The Sherburne Ski Trail has decent coverage at this time with a fresh 6-7” of fluff. Be cautious for some buried landmines and waterbars as they still are problem particularly when you can’t see them.    

 Please Remember:

  • Safe travel in avalanche terrain requires training and experience. This advisory is just one tool to help you make your own decisions in avalanche terrain. You control your own risk by choosing where, when, and how you travel.
  • Anticipate a changing avalanche danger when actual weather differs from the higher summits forecast.  For more information contact the Forest Service Snow Rangers, the AMC at the Pinkham Notch Visitor Center, or the caretakers at Hermit Lake Shelters or the Harvard Cabin.  Posted 8:15am. A new advisory will be issued tomorrow.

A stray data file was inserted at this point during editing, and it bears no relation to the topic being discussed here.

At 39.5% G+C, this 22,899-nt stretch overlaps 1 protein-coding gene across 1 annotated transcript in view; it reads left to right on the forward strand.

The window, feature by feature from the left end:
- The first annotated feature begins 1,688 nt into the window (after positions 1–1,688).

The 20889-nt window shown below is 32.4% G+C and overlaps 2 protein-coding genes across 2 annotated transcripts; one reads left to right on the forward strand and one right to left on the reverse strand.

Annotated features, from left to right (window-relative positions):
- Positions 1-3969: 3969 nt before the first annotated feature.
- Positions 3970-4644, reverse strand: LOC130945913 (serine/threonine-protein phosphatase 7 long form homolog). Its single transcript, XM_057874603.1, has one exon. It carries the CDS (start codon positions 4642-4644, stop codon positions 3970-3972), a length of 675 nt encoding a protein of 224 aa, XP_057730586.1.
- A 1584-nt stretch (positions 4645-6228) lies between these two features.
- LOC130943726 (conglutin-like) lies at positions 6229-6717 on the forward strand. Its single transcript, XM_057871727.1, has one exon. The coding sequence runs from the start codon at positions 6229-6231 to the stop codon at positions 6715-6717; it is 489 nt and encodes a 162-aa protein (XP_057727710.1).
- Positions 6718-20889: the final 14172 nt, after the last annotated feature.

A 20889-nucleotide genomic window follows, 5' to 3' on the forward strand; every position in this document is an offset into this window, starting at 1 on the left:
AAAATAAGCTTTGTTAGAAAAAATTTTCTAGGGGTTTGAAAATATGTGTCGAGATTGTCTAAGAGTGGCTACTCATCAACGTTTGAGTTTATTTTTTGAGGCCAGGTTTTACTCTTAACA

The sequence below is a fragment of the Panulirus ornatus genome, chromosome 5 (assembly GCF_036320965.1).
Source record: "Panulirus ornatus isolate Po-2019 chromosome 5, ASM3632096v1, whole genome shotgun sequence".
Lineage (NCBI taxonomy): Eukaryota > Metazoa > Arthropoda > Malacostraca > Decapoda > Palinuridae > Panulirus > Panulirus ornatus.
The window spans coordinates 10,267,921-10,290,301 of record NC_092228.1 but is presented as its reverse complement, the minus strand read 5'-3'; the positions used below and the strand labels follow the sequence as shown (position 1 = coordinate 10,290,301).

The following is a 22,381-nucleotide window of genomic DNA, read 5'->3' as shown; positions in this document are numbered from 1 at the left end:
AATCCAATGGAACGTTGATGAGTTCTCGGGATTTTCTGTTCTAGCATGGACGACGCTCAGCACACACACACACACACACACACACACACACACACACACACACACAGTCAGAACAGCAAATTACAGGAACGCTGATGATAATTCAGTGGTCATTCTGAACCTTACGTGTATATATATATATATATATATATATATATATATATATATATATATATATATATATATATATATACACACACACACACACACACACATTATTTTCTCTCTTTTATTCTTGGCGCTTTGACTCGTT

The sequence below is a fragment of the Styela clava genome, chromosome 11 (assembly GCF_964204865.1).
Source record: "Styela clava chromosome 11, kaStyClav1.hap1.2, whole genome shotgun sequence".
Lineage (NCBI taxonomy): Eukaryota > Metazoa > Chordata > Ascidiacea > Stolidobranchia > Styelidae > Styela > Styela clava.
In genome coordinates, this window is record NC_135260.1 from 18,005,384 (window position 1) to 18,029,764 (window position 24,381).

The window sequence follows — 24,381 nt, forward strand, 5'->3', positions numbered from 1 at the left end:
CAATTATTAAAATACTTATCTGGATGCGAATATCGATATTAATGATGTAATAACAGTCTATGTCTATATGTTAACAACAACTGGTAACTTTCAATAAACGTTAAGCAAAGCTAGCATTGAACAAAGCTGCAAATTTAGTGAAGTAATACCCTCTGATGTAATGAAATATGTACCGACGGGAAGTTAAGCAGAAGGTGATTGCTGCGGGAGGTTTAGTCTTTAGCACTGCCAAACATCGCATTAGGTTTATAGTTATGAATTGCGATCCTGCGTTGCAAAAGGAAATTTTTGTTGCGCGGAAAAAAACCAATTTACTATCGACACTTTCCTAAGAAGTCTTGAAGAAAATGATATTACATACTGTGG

Christopher Joosen, Snow Ranger
USDA Forest Service
White Mountain National Forest
(603) 466-2713 TTY (603) 466-2856

 2012-01-21 Print Friendly

 

Avalanche Advisory for Friday, 1-20-2012

Expires at Midnight  Friday 1-20-2012

Tuckerman and Huntington Ravines have HIGH avalanche danger.  Natural avalanches are likely and human triggered avalanches are very likely.  Very dangerous avalanche conditions exist and travel in avalanche terrain is not recommended. This includes runout paths of avalanche activity such as the fan in Huntington and the floor of Tuckerman Ravine. The Lobster Claw, the Lower Snowfields, and the Little Headwall are not posted due to an overall lack of snow. Forecasts for these locations will begin when conditions warrant.